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Sustainable business and it’s ROI

Introducing the concept of calculating return on investment within a sustainable business.
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© RMIT University 2017
Return on Investment (ROI) is commonly conceptualised as a ‘business calculator’. A scientific tool to understand if and to what extent a business should invest in a particular task or project. Such a decision is based on the expectation, or forecasting, of how much profit (monetary and non-monetary) that the investment will return.

ROI represents the cost-benefits analysis that every organisation needs to undertake when decision making. According to this analysis, the best and highest priority projects are identified and financially supported. Complexity plays an important role when the ROI has to be conducted on sustainable initiatives and programs. In this case, the big questions become:

  • How can we quantify the value of natural sources (such as water or energy) and transform this value into a business perspective?
  • Would the concept of sustainability be truly linked to the ‘simplistic’ business logic of investing in order to maximise profit?

Social Return on Investment (S-ROI), in fact, doesn’t meet the criteria for a traditional ROI. When designing the ROI for sustainable businesses it is necessary to deal not just with the uncertainty, typical of any forecasting activity, but also with the analysis of functional, economic, social and environmental value that the business will create. Such analysis is the result of systematic and meticulous work that includes different elements such as inputs, outputs, outcomes and impact. Therefore, the crucial aspect in planning the ROI of sustainable projects (or practices) is its inclusiveness. S-ROI enables an organisation to calculate the social value added and therefore communicate the social and economic outcomes, which improves transparency. This allows stakeholders to understand how activities work toward the goals to achieve specific social outcomes.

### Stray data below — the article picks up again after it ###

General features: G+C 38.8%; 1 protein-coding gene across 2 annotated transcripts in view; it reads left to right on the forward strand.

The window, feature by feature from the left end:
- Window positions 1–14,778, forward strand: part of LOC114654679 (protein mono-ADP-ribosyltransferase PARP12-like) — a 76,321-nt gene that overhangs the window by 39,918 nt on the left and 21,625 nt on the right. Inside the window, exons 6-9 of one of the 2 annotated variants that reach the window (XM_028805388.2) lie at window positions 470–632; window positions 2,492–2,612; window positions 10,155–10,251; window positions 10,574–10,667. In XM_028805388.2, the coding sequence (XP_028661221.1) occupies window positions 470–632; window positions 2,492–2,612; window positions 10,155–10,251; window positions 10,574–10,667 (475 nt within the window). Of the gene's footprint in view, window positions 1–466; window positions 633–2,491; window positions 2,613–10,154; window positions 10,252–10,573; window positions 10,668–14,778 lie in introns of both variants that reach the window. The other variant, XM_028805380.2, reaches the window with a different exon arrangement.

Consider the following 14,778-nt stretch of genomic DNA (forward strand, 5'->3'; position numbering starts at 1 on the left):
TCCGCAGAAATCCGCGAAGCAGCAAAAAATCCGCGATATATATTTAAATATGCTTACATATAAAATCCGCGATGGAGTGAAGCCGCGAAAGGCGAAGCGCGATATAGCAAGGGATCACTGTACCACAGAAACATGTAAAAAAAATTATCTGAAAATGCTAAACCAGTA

A simple way to calculate S-ROI is to map the project and create reports on its impact against the goals and demonstrated improvements. For example, if an organisation wants to measure how many workers in its supply chain are receiving a living wage – which is a stated aim of many global fashion brands, and a goal of many global voluntary code mechanisms – it would collect information from each supplier about the average wage paid and measure this against the reported living wage in each country. This documents what percentage of workers in the global supply chain are receiving a living wage. Organisations need to consider their plan to improve in countries where the payment of a living wage is lower.

Another example, would be to measure the S-ROI of a reduction in the use of toxic chemicals in leather processing in the supply chain.

You will find more useful information about the concept of S-ROI in the articles below. If you are interested, you might like read these articles before moving on to the activity.

Now that you understand what Social ROI is, think about how a business may start the process of moving away from being the calculator of costs, i.e. ‘business calculator’ and shift toward being an ‘environment calculator’ – providing better value to the environment through doing less harm.
Create a mind map using to show the steps you think a company importing leather products could take to prepare a S-ROI on ethically sourcing leather. When you have finished creating and mapping the steps, you have the option to share your mindmap with the learning community in this course by posting your mind map URL to the Comments area.
© RMIT University 2017
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